Faith Schools No Better Than Secular Schools Says New Report
Faith schools are barely any better than secular schools at getting top results for children, according to new research.
Pupils do appear to do better at Britain's faith schools than secular state schools, says a new report from the Education Policy Institutute.
However, they also educate a lower proportion of pupils from disadvantaged backgrounds and with special educational needs.
When controls allow for this, the difference in attainment between faith and non-faith schools is largely eliminated, the report says. It is still there, but "is so small as to be educationally insignificant".
The report refers to the Government's green paper, Schools that work for everyone, which proposes removing the ban on new grammar schools as well as the restriction on new faith schools which presently caps faith based admissions at 50 per cent.
The report says: "The green paper proposals to encourage more faith schools to open are based on the premise that the majority of these are high-performing, have good Ofsted ratings and support increased social mobility."
The raw data does indeed show that pupils, including disadvantaged pupils, tend to do better in faith schools, both in terms of overall attainment and in the progress they make, in both primary and secondary schools.
Pupils in Church of England, Catholic and other faith schools do better in tests and get higher GCSE grades.
"However, this does not take into account the characteristics of pupils in faith schools, including levels of deprivation, ethnicity and special educational needs," the report says. "All of these factors need to be taken into account in order to make a fair assessment of the impact and effectiveness of faith schools. We need to understand if higher performance in many faith schools is due to greater school effectiveness or whether it is a function of pupil characteristics."
According to the report, grammar schools are the most socially selective and all grammar schools are socially exclusive.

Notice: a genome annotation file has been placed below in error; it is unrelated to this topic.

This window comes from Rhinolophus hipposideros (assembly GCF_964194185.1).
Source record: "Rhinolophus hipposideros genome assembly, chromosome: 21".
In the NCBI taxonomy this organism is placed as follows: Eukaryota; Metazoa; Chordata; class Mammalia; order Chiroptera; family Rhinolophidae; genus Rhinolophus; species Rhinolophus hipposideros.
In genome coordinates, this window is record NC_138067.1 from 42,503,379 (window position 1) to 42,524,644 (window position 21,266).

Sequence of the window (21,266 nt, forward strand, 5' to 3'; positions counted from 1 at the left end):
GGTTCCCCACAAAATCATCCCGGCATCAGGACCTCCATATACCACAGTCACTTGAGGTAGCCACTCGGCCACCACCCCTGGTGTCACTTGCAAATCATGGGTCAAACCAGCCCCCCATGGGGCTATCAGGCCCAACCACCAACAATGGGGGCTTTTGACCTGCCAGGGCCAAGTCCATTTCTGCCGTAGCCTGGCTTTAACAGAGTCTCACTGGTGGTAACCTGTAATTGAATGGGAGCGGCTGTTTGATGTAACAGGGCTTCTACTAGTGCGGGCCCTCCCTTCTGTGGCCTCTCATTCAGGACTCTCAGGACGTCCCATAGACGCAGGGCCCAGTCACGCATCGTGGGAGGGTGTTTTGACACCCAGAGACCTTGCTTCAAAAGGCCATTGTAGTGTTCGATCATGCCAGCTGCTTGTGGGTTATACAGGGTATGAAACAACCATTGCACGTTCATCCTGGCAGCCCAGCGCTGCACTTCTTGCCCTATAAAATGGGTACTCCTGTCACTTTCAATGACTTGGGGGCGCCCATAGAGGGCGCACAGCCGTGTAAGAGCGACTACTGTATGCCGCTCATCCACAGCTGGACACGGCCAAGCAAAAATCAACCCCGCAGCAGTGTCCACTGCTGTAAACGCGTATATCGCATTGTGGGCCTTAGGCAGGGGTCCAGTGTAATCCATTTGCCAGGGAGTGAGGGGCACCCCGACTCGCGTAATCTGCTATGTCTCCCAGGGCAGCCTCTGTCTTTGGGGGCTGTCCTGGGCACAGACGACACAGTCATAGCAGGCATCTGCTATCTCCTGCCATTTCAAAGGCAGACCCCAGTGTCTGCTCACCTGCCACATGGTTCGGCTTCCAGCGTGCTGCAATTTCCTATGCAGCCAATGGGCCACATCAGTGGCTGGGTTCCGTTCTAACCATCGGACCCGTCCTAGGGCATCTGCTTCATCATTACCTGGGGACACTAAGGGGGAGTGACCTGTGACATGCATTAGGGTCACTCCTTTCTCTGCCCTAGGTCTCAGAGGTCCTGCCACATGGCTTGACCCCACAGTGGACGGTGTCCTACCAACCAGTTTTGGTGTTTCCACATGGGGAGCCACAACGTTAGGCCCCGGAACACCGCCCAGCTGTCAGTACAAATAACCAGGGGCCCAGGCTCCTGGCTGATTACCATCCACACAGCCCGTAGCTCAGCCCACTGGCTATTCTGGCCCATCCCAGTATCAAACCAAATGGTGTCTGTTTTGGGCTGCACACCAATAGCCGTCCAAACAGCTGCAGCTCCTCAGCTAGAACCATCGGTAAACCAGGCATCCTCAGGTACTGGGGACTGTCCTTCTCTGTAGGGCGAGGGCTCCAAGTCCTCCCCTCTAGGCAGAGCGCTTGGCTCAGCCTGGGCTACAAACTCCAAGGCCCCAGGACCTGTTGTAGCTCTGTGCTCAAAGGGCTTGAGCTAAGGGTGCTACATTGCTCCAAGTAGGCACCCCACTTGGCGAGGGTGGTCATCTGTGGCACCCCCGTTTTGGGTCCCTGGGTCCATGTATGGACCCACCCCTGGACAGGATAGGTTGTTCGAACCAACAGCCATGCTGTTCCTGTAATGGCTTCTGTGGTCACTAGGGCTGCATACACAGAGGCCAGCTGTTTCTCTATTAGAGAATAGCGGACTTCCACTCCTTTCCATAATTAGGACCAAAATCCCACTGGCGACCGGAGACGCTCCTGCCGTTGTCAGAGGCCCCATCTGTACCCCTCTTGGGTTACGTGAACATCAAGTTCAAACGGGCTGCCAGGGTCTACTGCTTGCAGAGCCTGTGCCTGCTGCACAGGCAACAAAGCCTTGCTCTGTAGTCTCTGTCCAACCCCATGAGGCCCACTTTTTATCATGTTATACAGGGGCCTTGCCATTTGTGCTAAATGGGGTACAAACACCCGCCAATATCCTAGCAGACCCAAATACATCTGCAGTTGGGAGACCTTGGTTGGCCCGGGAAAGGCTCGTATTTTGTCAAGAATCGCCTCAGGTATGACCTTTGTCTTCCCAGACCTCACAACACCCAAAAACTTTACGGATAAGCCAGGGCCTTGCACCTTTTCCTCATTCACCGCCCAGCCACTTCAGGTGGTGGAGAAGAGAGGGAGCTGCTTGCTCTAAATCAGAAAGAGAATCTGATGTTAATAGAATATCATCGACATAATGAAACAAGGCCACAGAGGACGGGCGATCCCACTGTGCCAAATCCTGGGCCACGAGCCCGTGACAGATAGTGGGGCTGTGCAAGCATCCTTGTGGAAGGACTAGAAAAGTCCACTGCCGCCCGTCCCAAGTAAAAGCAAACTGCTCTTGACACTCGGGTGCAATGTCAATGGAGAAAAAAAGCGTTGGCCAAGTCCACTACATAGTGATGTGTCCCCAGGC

Some secondary faith schools are also socially selective, the report says, with the odds of a pupil being eligible for free school meals being around two thirds of those for all children in their local area.
"In the top 100 socially selective secondary schools, 30 of these are faith schools and 17 of these are non-academically selective faith schools – which raises real concerns about their admission arrangements," the report says.
When controls for deprivation, prior attainment and ethnicity were factored into the statistics, the researchers found that the difference between faith and non-faith schools in terms of attainment was "relatively small".
"Given that the average faith school admits fewer pupils from poor backgrounds than the average non faith school, there is a risk that such small gains would come at the price of increased social segregation, with a risk of lower social mobility," the report says. "If the objective of government policy is to increase social mobility, this policy intervention is unlikely to be effective."
David Laws, chairman of the institute, says in the foreword: "It is known that some faith schools admit smaller numbers of childrenfrom disadvantaged backgrounds than found in their own local areas. Does this mean that if faith schools secure better results than other schools, it is only because they are more socially selective?"itted.
Rabbi Dr Jonathan Romain, chairman of the Accord Coalition which campaigns for state schools to be open to all, said: "Opening new faith schools that can religiously select pupils will undermine community cohesion, harm the life chances of children from deprived backgrounds and not raise overall standards. We urge the Government to reconsider its plan to get rid of the current rule that prevents faith Free Schools not selecting more than half of their pupils on religious grounds, and instead move towards a non-discriminatory model, where state-funded schools no longer discriminate against children and families by faith."